In the midst of a busy SXSW schedule this week in Austin (including his headlining slot at Friday afternoon’s Lone Star Music and KOKE-FM Dillo Mixer at Threadgill’s World Headquarters), Escovedo shared his thoughts on his long musical journey with LSM. The long-time San Diego resident also confirmed rumors that he’s seriously considering a move back to Texas in the very near future. “My stuff is in storage in California, but I’m looking for a place to live in Austin,” he says. “I feel like I need to be there for the music.”
You’ve been playing guitar and writing songs for 35 years, but you made didn’t make your first solo album until City Lights in 2012. Why did it take you so long to “go solo?” Did your long resumé give you pause when you sat down to make that album?
Who knows? I don’t think about stuff like that when I write songs. I wasn’t thinking about a solo career. My only plan was to make the best record I could, with the resources I had. I didn’t think I had anything to live up to. After City Lights was done, I changed my mind and made another album.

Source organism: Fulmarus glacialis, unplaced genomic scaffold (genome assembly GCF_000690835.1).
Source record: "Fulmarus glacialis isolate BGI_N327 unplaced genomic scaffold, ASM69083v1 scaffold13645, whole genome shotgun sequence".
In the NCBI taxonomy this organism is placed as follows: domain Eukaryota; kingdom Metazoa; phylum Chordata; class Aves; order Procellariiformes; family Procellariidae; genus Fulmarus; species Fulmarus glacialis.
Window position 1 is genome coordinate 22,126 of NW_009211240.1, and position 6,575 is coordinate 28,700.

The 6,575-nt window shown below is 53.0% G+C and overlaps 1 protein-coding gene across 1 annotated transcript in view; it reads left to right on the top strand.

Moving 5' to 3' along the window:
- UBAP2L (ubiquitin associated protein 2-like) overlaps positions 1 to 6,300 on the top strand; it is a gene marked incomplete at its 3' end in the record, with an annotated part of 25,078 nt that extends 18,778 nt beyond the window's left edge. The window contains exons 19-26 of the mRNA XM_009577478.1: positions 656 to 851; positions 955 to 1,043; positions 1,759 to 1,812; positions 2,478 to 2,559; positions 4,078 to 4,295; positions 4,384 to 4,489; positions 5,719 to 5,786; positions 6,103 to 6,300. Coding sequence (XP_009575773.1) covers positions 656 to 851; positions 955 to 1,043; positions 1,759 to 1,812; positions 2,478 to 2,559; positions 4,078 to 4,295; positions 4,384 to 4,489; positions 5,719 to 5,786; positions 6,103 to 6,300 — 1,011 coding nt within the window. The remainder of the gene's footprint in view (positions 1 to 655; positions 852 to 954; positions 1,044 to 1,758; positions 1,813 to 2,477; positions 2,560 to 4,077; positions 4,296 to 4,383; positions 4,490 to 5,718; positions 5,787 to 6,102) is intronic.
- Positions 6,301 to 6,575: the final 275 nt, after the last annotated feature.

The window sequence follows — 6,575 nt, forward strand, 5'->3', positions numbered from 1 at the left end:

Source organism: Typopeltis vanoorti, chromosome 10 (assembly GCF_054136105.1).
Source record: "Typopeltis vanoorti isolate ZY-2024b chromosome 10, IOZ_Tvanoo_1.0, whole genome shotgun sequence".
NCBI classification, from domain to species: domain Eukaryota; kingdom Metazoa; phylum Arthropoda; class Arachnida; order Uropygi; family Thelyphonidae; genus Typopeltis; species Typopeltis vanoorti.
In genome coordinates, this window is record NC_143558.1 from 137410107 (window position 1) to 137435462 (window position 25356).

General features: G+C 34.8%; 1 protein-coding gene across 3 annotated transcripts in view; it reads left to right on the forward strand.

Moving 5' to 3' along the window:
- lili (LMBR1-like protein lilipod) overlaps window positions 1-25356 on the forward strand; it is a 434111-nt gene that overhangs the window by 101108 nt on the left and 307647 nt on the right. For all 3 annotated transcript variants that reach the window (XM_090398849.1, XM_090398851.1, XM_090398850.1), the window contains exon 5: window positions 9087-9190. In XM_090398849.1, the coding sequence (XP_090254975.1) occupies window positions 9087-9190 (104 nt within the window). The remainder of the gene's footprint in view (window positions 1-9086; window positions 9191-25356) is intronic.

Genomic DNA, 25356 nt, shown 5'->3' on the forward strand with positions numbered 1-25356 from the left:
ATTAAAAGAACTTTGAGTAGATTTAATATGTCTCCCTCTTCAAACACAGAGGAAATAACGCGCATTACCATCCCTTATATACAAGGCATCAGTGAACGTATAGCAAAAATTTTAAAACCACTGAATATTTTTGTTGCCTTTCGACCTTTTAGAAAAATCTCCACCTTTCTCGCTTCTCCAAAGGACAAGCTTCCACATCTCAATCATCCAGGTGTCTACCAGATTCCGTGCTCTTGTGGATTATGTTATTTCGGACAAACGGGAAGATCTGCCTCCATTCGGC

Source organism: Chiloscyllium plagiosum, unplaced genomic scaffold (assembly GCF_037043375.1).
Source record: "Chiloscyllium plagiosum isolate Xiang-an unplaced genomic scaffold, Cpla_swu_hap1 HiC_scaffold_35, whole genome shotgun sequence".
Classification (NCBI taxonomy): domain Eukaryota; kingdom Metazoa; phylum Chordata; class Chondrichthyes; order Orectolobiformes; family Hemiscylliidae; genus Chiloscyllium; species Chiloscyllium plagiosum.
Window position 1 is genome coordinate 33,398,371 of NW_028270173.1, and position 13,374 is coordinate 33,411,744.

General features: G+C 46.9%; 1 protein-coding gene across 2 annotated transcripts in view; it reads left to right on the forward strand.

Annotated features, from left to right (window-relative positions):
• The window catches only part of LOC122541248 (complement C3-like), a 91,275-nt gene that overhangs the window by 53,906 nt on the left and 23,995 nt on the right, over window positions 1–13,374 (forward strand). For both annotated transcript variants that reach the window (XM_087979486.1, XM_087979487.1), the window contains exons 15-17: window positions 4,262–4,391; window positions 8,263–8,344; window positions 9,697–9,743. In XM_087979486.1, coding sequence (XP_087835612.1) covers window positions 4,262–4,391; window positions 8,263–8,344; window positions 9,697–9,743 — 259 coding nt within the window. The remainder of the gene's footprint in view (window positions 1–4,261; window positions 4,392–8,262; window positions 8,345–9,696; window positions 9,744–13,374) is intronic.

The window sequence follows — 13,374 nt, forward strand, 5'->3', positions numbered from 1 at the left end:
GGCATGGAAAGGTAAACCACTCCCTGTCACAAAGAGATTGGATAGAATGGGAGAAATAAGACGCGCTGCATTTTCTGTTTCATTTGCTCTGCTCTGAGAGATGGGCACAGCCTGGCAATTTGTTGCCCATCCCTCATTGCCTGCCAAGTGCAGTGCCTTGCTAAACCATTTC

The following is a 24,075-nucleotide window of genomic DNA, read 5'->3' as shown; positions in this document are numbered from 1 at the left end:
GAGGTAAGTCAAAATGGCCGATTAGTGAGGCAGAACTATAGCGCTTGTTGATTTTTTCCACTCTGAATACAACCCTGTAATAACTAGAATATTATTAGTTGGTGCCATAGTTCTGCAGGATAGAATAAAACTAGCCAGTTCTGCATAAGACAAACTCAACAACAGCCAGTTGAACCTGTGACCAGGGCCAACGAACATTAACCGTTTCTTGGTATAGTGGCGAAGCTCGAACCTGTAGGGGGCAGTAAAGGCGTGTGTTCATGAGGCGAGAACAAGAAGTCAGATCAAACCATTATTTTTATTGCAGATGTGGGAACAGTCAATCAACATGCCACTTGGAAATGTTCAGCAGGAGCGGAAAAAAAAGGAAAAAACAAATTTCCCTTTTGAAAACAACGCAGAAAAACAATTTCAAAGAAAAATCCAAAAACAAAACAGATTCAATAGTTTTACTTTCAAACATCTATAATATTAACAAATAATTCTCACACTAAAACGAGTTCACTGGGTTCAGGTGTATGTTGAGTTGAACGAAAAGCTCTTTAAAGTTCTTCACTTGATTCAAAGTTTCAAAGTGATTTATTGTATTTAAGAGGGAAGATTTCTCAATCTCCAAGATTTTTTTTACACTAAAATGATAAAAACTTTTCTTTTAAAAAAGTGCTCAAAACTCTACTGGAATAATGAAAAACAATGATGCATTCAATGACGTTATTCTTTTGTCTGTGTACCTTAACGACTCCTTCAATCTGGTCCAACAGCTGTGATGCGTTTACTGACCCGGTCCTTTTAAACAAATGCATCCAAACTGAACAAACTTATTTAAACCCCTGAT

City Lights and Kicked Out Of Eden both have a sound that’s rooted in the early days of rock, from the ’50s to the early ’70s, especially the ’70s glam scene.
Yeah, I love all that stuff. It’s probably because of the age I was when I heard that music. I was a teenager in the ’70s, so that music made a big impression. The sounds, tempos and grooves are comfortable to me, but I love ’50s and of course ’60s music also. I can remember hearing “It’s My Life and I’ll Do What I Want” coming out of my transistor radio, riding down the street in Huntington Beach on my bike. I thought that was the greatest statement ever! Maybe that ended up giving me the idea for “Don’t Push Me Around,” one of the first songs I wrote for the Zeros. But who knows where songs come from?